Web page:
Cheap Thrills Review — a brutal black comedy

3.5/5

Cheap Thrills, as featured in my Chills and Thrills column, depicts the story of two men who are struggling with cash flow problems and the lengths they will go to get money.

The film is a hard watch, as we can all see ourselves in our hapless main characters, Clive and Vince. When down on their luck, drinking away their sorrows in a bar, they meet a wealthy couple. They feel like they have hit the jackpot when the couple offers them money in exchange for some harmless dares – to celebrate the wife’s birthday. Whoever is willing to go through with it, ends up with the prize of cash. As the night wears on, the money increases as do the stakes.

Cheap Thrills derives its strength from the performances of the 4 central and only actors in this film. Though the dares and the eventual rewards are the focus of the film, I feel it is the relationship between the two main protagonists that make this film worth a watch. They have a complicated relationship, even though they are old friends, we are shown they have some deep-seated baggage and grudges that are unresolved.

With Vince, we have his inferiority complex, he wants to show his old friend that he can beat him. With Clive, we can see his aspirations, to be more like Vince, but Vince’s use of brutality abhors him. Clive wants to be the aggressor – the go-getter, but he lacks the will to do so. And it is the ironic wishes that end up playing into that game the wealthy couple has set up.

Through this series of increasingly gruesome dares, we watch as Clive, our mild-mannered husband, is transformed, becoming more brutal than his loan shark friend. Set mostly in one flat, we are invited as secret guests to watch this increasingly savage show of just how far you might go for cash. The rich couple, though they feature heavily in the film, are just the instruments that brings out the worst in people and sometimes the best. The husband who is the main instigator of the dares has this menacing amusement, whereas his wife, Violet seems utterly bored by it all. But what will Clive and Vince choose, when there is nothing left to risk or bargain for?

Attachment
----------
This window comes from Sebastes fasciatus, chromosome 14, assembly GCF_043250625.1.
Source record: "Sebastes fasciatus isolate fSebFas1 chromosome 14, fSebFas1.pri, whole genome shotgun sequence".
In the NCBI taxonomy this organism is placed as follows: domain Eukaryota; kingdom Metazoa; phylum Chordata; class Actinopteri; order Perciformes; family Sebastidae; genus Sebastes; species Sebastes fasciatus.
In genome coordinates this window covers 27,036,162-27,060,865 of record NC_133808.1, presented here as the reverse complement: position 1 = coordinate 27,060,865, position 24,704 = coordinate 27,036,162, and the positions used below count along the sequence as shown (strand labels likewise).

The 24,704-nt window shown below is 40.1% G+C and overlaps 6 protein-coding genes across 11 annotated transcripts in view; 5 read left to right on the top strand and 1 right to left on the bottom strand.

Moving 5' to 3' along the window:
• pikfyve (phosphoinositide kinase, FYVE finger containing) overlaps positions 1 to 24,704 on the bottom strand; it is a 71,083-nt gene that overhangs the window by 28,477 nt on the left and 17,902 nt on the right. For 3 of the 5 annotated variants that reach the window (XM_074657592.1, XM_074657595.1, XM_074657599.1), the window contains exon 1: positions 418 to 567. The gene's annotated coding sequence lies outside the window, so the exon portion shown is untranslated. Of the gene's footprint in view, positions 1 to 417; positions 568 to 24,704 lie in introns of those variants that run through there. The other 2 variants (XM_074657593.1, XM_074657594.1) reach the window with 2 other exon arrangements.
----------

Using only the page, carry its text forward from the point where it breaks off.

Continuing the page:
This film, unlike others, does not set to shock you with violence and gore, though it has its place with a few shots in Cheap Thrills, it is not the main event. The main focus is the slippery slope of desperation and one-upmanship that comes with the question: How far will you go? And for the audience, the writers (David Chirchirillo, Trent Haaga) make that seem like a very credible and believable slope indeed. There is also a smattering of humour amongst the increasingly compelling tension, which helps the audience warm to, and better understand the protagonists.

By not diving into the most gruesome of dares, but slowly building the tension up with innocuous to obscene, this film becomes more powerful in its delivery. This is where the character development really shines. By establishing the earlier baseline of their desperation, we get to see how their relationship erodes and transforms as they are pitted against one another. They aren’t the victims in this scenario however, as they are as much at fault for anything that happens. They have the option to walk away but aside from a few brief moments of clarity, they are stuck in the thick of it.

Cheap Thrills seems like a tale of morality, with money as the prime evil. Whether you will enjoy this film, is up to you essentially. It features a lot of humiliation of the characters especially the latter portion of this film. Just like some people don’t like that second-hand cringe you watch from shows like The Office, this may not be for your tastes. But the difference between this and say other dare centric films, is that our protagonists have the option of walking away at any time.

Cheap Thrills is a worthwhile horror film that explores the psychology of those at their weakest and at their greatest. With their low budget, they are able to create a world in which the audience is just as a part of the story as the main characters.

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